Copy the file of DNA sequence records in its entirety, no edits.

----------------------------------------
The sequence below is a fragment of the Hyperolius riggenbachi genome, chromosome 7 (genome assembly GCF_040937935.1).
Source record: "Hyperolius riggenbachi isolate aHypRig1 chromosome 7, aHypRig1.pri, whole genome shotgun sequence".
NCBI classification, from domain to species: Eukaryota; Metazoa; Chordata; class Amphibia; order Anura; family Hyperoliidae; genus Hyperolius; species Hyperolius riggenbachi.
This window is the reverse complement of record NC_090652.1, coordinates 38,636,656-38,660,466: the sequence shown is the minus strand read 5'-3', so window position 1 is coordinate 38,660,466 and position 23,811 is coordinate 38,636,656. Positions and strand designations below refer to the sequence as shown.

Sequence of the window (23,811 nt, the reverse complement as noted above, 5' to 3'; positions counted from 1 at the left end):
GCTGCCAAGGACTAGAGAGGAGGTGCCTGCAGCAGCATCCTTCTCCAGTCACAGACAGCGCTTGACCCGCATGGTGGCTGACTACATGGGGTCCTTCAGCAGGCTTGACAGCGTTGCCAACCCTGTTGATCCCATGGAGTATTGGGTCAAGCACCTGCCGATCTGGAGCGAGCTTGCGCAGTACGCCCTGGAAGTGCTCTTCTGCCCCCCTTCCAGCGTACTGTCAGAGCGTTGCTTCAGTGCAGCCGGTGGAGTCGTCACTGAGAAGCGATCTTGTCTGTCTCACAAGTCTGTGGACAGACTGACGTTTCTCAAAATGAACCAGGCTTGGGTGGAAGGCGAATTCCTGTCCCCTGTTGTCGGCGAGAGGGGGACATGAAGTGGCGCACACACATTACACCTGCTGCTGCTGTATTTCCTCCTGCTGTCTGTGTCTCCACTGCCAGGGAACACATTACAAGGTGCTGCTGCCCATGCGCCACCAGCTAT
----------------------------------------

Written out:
The sequence below is a fragment of the Hyperolius riggenbachi genome, chromosome 7 (genome assembly GCF_040937935.1).
Source record: "Hyperolius riggenbachi isolate aHypRig1 chromosome 7, aHypRig1.pri, whole genome shotgun sequence".
NCBI classification, from domain to species: Eukaryota; Metazoa; Chordata; class Amphibia; order Anura; family Hyperoliidae; genus Hyperolius; species Hyperolius riggenbachi.
This window is the reverse complement of record NC_090652.1, coordinates 38,636,656-38,660,466: the sequence shown is the minus strand read 5'-3', so window position 1 is coordinate 38,660,466 and position 23,811 is coordinate 38,636,656. Positions and strand designations below refer to the sequence as shown.

Sequence of the window (23,811 nt, the reverse complement as noted above, 5' to 3'; positions counted from 1 at the left end):
GCTGCCAAGGACTAGAGAGGAGGTGCCTGCAGCAGCATCCTTCTCCAGTCACAGACAGCGCTTGACCCGCATGGTGGCTGACTACATGGGGTCCTTCAGCAGGCTTGACAGCGTTGCCAACCCTGTTGATCCCATGGAGTATTGGGTCAAGCACCTGCCGATCTGGAGCGAGCTTGCGCAGTACGCCCTGGAAGTGCTCTTCTGCCCCCCTTCCAGCGTACTGTCAGAGCGTTGCTTCAGTGCAGCCGGTGGAGTCGTCACTGAGAAGCGATCTTGTCTGTCTCACAAGTCTGTGGACAGACTGACGTTTCTCAAAATGAACCAGGCTTGGGTGGAAGGCGAATTCCTGTCCCCTGTTGTCGGCGAGAGGGGGACATGAAGTGGCGCACACACATTACACCTGCTGCTGCTGTATTTCCTCCTGCTGTCTGTGTCTCCACTGCCAGGGAACACATTACAAGGTGCTGCTGCCCATGCGCCACCAGCTAT